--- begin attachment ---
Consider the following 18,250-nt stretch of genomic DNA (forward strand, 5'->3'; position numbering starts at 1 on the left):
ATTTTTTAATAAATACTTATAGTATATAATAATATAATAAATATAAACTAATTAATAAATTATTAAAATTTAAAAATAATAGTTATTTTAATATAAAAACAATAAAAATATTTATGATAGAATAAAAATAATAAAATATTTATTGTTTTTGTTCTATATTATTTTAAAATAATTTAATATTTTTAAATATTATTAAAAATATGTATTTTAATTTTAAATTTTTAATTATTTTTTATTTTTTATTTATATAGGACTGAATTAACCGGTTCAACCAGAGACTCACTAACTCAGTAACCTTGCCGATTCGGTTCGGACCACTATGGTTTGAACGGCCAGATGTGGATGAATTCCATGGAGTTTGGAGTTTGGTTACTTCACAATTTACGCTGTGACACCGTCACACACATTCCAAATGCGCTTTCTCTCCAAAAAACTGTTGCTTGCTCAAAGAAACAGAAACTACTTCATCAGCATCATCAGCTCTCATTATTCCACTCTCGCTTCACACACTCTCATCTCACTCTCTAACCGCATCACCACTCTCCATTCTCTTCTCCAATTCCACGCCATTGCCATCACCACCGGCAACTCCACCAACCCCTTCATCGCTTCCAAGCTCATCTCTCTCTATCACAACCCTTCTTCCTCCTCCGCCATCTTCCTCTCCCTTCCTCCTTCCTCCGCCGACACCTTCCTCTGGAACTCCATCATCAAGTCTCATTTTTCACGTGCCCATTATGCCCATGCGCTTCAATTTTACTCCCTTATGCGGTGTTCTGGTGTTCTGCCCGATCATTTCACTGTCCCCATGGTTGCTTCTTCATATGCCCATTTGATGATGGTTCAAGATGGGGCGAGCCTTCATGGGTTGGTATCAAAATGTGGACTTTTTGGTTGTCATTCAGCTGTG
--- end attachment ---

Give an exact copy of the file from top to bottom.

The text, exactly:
Consider the following 18,250-nt stretch of genomic DNA (forward strand, 5'->3'; position numbering starts at 1 on the left):
ATTTTTTAATAAATACTTATAGTATATAATAATATAATAAATATAAACTAATTAATAAATTATTAAAATTTAAAAATAATAGTTATTTTAATATAAAAACAATAAAAATATTTATGATAGAATAAAAATAATAAAATATTTATTGTTTTTGTTCTATATTATTTTAAAATAATTTAATATTTTTAAATATTATTAAAAATATGTATTTTAATTTTAAATTTTTAATTATTTTTTATTTTTTATTTATATAGGACTGAATTAACCGGTTCAACCAGAGACTCACTAACTCAGTAACCTTGCCGATTCGGTTCGGACCACTATGGTTTGAACGGCCAGATGTGGATGAATTCCATGGAGTTTGGAGTTTGGTTACTTCACAATTTACGCTGTGACACCGTCACACACATTCCAAATGCGCTTTCTCTCCAAAAAACTGTTGCTTGCTCAAAGAAACAGAAACTACTTCATCAGCATCATCAGCTCTCATTATTCCACTCTCGCTTCACACACTCTCATCTCACTCTCTAACCGCATCACCACTCTCCATTCTCTTCTCCAATTCCACGCCATTGCCATCACCACCGGCAACTCCACCAACCCCTTCATCGCTTCCAAGCTCATCTCTCTCTATCACAACCCTTCTTCCTCCTCCGCCATCTTCCTCTCCCTTCCTCCTTCCTCCGCCGACACCTTCCTCTGGAACTCCATCATCAAGTCTCATTTTTCACGTGCCCATTATGCCCATGCGCTTCAATTTTACTCCCTTATGCGGTGTTCTGGTGTTCTGCCCGATCATTTCACTGTCCCCATGGTTGCTTCTTCATATGCCCATTTGATGATGGTTCAAGATGGGGCGAGCCTTCATGGGTTGGTATCAAAATGTGGACTTTTTGGTTGTCATTCAGCTGTG